The Burkholderia pseudomallei organism that causes the infectious tropical disease meliodosis originated in Australia before being introduced to Southeast Asia, with subsequent spread to Africa and the Americas, international research has revealed.
The researchers led by the UK’s Wellcome Trust Sanger Institute together with a team from the Menzies School of Health Research in Darwin plotted the travel history of the organism using whole genome sequencing of a global collection of bacterial isolates.
Team leader Professor Bart Currie from the Menzies school said the process had enabled the researchers to better understand the distribution of melioidosis in Australia as well as to pinpoint the origins of infections that have unexpectedly occurred in non-tropical locations.
“We now know that the melioidosis bacterium is surprisingly present in some usually very dry locations in the heart of central Australia, with cases of melioidosis following flooding rains.
“There are also recognised pockets of bacteria in the environment in southeast Queensland and southwest Western Australia. What we don’t know is the extent of potential for melioidosis beyond these specific non-tropical locations across Australia.
“We also now know that some imported pasture grasses are a magnet for the bacterium in northern Australia and this, together with predicted global climate change raises concerns that case numbers will continue to rise. In Darwin we have seen a doubling of cases of melioidosis over the last decade,” Prof Currie said.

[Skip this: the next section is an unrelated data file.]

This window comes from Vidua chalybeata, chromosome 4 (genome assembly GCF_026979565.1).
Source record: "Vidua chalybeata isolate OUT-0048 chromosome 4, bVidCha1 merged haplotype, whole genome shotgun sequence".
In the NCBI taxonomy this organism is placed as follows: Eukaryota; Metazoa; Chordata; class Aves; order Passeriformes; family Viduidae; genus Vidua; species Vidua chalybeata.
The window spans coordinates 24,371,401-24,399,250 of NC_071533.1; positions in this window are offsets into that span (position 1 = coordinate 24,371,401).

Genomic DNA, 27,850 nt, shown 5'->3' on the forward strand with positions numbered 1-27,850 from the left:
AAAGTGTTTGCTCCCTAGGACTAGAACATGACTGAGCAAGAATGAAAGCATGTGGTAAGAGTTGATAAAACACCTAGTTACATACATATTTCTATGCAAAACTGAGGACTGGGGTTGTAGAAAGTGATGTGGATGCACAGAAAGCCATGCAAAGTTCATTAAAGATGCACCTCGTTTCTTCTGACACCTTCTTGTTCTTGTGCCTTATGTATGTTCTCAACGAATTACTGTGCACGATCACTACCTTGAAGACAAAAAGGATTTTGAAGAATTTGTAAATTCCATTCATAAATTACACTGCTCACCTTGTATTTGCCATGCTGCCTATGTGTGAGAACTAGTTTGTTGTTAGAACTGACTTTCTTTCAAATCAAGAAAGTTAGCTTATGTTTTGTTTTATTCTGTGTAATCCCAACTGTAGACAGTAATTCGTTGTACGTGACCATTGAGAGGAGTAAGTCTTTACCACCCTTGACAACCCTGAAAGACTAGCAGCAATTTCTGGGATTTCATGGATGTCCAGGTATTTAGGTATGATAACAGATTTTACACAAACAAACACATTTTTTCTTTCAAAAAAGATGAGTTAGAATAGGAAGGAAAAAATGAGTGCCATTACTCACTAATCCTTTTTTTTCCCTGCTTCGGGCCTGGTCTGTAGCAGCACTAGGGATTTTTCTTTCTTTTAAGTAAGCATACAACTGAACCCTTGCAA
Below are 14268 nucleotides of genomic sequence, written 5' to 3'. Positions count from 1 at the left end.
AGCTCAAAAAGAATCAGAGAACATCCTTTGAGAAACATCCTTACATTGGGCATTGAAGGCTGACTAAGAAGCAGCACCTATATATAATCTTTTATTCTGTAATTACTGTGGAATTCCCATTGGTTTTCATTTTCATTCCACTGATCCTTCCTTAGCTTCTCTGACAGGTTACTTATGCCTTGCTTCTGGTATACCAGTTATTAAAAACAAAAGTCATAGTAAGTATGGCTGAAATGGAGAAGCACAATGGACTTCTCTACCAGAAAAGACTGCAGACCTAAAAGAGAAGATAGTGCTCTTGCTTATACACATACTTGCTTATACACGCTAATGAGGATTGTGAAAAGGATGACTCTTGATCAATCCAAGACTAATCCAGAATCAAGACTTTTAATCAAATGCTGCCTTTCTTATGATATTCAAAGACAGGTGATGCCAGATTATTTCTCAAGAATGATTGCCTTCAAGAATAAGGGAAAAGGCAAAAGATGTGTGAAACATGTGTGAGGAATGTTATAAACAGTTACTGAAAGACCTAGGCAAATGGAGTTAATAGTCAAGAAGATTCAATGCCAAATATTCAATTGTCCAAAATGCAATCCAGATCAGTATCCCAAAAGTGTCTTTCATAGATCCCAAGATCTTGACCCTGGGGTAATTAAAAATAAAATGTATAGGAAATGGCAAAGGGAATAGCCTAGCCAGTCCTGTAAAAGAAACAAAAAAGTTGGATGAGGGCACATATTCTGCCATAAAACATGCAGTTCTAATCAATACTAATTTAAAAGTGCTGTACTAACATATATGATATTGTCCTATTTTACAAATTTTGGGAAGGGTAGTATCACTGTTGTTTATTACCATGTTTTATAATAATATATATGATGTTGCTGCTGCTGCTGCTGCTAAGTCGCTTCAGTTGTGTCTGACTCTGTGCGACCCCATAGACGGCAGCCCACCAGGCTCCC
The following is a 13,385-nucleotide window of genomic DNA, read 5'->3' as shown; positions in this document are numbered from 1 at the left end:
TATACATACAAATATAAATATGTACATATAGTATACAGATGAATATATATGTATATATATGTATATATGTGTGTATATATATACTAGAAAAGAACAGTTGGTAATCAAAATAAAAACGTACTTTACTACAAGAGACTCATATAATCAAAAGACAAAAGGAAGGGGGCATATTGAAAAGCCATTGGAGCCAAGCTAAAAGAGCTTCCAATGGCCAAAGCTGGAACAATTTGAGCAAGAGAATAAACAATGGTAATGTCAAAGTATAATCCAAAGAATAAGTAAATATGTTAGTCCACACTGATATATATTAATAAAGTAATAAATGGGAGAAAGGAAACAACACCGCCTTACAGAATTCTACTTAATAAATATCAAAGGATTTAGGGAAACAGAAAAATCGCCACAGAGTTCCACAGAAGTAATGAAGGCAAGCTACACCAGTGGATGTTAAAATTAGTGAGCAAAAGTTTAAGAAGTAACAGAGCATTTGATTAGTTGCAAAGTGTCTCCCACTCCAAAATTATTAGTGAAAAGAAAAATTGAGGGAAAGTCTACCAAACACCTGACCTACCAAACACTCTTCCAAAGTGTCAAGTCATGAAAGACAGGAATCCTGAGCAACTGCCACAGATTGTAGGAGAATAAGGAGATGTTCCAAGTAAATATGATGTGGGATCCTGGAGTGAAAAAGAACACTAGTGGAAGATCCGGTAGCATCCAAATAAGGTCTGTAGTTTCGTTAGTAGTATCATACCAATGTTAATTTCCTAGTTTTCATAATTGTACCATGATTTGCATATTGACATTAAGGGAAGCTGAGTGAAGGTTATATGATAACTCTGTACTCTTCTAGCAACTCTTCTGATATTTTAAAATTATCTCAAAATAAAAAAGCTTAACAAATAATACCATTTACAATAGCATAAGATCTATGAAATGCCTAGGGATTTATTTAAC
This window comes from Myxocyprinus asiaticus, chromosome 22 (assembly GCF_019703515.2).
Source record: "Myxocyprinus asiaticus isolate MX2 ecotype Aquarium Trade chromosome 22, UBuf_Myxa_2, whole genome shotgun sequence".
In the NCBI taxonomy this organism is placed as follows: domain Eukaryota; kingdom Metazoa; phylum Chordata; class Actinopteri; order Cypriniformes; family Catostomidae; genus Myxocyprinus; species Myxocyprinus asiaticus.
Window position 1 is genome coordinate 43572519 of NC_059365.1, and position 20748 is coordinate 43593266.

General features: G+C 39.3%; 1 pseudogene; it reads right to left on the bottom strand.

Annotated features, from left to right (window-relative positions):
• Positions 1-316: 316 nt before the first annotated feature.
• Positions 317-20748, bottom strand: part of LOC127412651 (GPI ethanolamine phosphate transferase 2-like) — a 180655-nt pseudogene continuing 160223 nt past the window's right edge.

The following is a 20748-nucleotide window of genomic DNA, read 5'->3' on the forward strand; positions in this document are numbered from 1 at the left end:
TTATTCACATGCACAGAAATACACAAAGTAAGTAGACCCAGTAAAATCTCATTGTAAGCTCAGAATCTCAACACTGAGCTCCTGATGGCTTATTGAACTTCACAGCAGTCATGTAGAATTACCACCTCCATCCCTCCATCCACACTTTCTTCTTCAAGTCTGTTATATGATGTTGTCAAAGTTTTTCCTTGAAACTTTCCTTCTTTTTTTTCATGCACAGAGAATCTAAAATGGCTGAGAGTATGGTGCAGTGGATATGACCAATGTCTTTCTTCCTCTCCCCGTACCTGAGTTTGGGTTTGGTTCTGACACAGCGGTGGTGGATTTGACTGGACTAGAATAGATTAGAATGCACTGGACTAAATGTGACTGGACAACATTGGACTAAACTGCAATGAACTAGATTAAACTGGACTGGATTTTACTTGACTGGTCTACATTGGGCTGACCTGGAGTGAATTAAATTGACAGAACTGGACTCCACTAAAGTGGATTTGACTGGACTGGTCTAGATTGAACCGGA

In addition, Menzies research has shown that severe weather events can result in aerosolisation of the bacteria, which are then inhaled to cause pneumonia and potentially fatal disease.
“For those living in or travelling to the melioidosis regions of northern Australia the preventative messages remain clear; most at risk for severe disease are those with diabetes, hazardous alcohol use, chronic kidney and lung diseases and those on immunosuppressive medication. People in these risk groups should avoid exposure to wet season soils and surface water and stay indoors during periods of wind and rain,” Prof Currie added.
The research was published in Nature Microbiology.